It is also hard to believe that Esther was not aware of her beauty. First, Esther 2:7 describes her as "she was lovely in form and features" and then it also follows to explain how Esther was "taken". She was never given up by Mordecai but rather spotted and taken by force but not before Mordecai instructed her to cover her real identity. The reason Mordecai took that step in advance was because he knew that her physical characteristics made her stand out as a sore and that she would definitely be noticed in the crowd. The context of the whole first chapter is set for the beautiful orphan Esther or Hadassah to take her place in history with a portrait of woman as a passive sex object, able to succeed only by pleasing men and by conforming to a male-centered view of women. Similar to Exodus, the entire first chapter of the book and a few verses of the second chapter are simply verses of introduction to the character that will provide salvation. It would seem that her secret weapon was her beauty.
Four years go by before Xerxes could choose his queen. Meanwhile, Esther undergoes a dynamic transformation. She does not only take her place as queen and becomes a hero to the people of Israel. But Esther is not our typical hero; she had a different role to perform. Her actions were different because of her role as a woman. McGeough, K (2008) argues that male and female heroic acts should be considered separately; the subaltem position of women makes Esther's heroic actions different from a man's heroic actions, which are from a position of dominance. This dominance was well exemplified by the overuse of protocols. Laws are central to the book of Esther and are the means through which she accomplished her goals but also are the obstacles that create the plot in the narrative. Stern, E (2010) refers to how the many legislations implemented as far as how much to drink (1.8), what to do with a disobedient queen (1.15, 19), how to search for concubines (2.8), how to prepare virgins for the harem (2.12), how to handle uninvited appearances before the king (4.11, 16), and the gravest matters-extermination of the Jews (3.12-15; 4.8) and the extermination of their enemies (8.13-14; 9.1, 14-15)-are subjects of legislation. Esther again had to use her submissiveness, beauty and convincing strategies to reach the king. She fasted, prayed and prepared herself for the highest degree of climax in the story, to show uninvited in front of her King. Furthermore, she shows her audacity and strategic plan by preparing a series of banquets to present her request to the King.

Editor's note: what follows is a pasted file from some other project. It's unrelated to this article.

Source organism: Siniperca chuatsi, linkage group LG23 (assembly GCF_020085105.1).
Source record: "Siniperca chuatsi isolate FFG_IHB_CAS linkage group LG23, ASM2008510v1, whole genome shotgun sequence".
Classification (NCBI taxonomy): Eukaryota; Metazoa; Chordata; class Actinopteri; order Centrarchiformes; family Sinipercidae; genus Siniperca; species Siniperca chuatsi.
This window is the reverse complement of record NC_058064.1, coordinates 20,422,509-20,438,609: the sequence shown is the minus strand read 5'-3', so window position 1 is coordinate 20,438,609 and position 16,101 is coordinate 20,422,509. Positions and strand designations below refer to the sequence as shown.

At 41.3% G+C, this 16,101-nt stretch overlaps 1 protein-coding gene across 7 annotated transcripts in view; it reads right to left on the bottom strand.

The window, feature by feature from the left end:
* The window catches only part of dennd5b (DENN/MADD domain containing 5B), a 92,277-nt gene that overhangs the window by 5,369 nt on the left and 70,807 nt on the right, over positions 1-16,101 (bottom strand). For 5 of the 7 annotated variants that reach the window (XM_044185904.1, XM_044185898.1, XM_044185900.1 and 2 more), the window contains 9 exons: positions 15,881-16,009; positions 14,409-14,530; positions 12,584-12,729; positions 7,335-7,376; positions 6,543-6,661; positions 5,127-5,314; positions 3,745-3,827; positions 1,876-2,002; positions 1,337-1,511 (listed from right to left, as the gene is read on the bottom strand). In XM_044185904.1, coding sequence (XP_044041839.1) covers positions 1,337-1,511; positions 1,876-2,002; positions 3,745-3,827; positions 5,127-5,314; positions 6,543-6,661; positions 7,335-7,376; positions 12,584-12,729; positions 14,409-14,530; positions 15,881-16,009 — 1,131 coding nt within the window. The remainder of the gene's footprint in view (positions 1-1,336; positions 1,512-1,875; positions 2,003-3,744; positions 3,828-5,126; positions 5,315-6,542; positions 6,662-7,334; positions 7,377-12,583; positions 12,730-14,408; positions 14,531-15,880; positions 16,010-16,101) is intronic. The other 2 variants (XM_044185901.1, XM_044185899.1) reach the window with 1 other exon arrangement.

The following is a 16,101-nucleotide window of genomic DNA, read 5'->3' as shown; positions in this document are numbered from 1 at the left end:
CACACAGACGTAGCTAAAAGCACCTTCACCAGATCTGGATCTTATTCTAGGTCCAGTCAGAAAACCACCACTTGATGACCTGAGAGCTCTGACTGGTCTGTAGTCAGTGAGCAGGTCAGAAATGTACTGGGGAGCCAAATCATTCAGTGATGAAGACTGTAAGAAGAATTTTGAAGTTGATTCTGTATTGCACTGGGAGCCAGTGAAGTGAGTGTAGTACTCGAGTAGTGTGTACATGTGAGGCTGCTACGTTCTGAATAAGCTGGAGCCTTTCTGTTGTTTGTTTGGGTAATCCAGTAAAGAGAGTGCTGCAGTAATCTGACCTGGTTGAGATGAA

The other obstacle for Esther was to reveal her true identity as a Jew. Let us remember that the Jews were a minority group with their own practices and possibly not seen in the best of lights by many including Haman. Amazingly enough, Esther transgressions of the law regarding her unsummoned presence had a positive reaction in the story. Ironically her status as a Jew did not affected the King's reasoning. Through a series of skillful political maneuvers, Esther has brought about Haman's downfall and saved the Jews. Another interesting point is the role reversal between Mordecai and Esther. Esther depended on Mordecai for her survival during the formative years and once Esther became Queen, he depended on her for his own survival and the survival of his people. Esther's conveying Mordechai's message not only makes her the central figure but the protector of Mordecai and her people. Whether using wisdom or beauty, Esther demonstrated a whole lot of decisiveness and maturity with her actions. Regardless of how one defines heroism, it is present in the book of Esther.
Nevertheless, the book of Esther is one which presents a story full of heroes, danger, villains, and wisdom. Throughout Esther's metamorphic transformation, from a child to womanhood, her outstanding features come alive and even gain the favor of the reader. The author does not talk about the morality issues but instead, he inferred the lessons to be learned through the characters in the story and their actions. The wisdom tale is evidence of Jewish Diaspora or movement while dispersion out of the homeland. The omission of God out of the story may have depended on the writer's view. Babylonians had many deities and the writer may have chosen to leave the concept of God or Gods out of the story for religious purposes and to certainly draw the reader into the story showing God through his providence over his people. Due to the sense of nationalism and the emphasis on the Festival of Purim in the story, one may deduce that the writer was Jewish in origin but residing in Persia as he seemed to be acquaintant with Persian customs. We must not forget that although Esther and Mordecai are essential to the story, the true purpose of the story is the deliverance for the Jews as an explanation for the Festival of Purim. The story is also significant because is the first time where the word "Jew" is used meaning that there was a more organized movement and cultural establishment. The book clearly reflects times when the people may have been living in communities in a more organized manner with stronger traditional customs, however, maintaining a position as a minority and possibly living in an anti-Semitic environment. What ever is the historical validity of the specific events depicted, Queen Esther became in history an instrument of hope to the Jews in the face of destruction.